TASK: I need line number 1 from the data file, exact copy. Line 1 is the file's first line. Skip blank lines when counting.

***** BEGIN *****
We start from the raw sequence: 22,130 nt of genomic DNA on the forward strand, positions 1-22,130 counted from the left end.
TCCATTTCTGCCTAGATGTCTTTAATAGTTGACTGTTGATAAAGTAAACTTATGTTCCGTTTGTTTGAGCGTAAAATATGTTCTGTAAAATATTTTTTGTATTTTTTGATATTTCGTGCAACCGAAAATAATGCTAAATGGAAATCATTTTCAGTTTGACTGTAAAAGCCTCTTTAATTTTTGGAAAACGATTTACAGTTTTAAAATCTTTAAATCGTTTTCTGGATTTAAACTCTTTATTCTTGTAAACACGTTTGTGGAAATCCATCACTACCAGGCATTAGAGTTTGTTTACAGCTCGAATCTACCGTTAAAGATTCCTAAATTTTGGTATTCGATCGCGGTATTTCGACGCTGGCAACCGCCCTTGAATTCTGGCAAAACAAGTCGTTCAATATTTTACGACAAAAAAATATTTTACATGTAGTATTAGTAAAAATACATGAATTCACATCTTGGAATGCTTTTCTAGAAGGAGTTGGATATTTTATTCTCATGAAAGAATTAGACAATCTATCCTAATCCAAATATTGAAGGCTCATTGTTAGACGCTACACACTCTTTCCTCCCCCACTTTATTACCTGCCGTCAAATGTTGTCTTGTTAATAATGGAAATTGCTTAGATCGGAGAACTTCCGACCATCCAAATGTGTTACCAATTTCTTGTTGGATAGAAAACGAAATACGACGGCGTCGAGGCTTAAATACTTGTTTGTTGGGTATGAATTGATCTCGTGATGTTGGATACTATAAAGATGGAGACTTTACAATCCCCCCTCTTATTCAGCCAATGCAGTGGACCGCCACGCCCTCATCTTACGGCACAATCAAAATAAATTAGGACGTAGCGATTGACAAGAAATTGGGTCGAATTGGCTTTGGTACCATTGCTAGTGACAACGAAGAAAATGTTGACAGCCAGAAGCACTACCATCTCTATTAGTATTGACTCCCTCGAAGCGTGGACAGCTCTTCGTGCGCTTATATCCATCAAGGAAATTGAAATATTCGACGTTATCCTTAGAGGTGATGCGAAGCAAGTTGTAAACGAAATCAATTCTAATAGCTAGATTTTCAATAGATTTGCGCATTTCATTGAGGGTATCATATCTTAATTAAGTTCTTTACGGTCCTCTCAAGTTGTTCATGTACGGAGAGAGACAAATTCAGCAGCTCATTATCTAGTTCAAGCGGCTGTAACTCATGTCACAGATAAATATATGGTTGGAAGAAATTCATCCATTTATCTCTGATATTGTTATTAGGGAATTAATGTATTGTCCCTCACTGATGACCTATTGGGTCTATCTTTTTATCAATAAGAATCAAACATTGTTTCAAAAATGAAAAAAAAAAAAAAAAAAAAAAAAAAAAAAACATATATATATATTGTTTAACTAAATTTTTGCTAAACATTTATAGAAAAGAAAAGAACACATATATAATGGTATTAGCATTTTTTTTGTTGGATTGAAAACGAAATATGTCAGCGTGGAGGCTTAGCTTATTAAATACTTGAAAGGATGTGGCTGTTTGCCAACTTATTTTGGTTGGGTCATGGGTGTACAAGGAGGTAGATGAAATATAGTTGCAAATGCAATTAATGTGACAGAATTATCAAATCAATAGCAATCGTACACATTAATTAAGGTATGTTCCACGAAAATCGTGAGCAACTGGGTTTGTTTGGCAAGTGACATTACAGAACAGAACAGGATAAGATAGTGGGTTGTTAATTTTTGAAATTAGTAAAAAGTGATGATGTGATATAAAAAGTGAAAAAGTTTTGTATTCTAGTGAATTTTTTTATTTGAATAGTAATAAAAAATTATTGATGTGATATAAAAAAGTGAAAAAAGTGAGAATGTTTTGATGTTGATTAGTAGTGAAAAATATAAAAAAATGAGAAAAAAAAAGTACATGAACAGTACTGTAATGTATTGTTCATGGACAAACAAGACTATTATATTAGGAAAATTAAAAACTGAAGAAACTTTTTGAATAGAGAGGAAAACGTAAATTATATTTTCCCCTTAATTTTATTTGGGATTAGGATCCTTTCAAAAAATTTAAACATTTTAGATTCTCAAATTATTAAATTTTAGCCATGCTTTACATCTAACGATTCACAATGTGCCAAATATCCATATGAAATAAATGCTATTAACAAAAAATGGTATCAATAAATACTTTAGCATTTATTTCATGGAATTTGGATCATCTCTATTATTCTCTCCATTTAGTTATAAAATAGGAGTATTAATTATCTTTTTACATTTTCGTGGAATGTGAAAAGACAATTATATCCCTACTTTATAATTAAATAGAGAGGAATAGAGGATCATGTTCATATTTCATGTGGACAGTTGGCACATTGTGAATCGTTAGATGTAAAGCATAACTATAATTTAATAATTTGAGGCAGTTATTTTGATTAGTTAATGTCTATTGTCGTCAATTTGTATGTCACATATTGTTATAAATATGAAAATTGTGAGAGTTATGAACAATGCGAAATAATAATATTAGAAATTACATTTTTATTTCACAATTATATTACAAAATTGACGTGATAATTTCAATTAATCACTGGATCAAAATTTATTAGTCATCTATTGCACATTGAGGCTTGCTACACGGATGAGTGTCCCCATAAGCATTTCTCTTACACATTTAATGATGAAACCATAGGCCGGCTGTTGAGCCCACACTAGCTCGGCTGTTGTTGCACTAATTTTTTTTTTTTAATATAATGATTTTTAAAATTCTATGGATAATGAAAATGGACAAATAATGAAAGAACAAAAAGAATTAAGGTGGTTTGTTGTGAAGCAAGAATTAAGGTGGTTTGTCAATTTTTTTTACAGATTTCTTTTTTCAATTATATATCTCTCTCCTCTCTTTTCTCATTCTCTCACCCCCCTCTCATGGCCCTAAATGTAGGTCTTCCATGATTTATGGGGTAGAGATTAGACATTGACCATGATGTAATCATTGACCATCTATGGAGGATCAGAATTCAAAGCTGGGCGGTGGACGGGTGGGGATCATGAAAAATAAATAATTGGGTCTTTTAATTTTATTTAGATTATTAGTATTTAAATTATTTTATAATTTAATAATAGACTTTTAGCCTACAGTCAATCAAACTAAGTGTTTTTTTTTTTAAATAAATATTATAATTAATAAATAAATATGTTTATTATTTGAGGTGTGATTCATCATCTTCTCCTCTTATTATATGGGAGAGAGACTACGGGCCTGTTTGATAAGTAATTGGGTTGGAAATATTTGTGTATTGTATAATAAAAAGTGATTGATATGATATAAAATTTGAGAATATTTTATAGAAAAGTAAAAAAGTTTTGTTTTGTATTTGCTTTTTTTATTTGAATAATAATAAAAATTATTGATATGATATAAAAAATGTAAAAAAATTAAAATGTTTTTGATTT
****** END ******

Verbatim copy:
We start from the raw sequence: 22,130 nt of genomic DNA on the forward strand, positions 1-22,130 counted from the left end.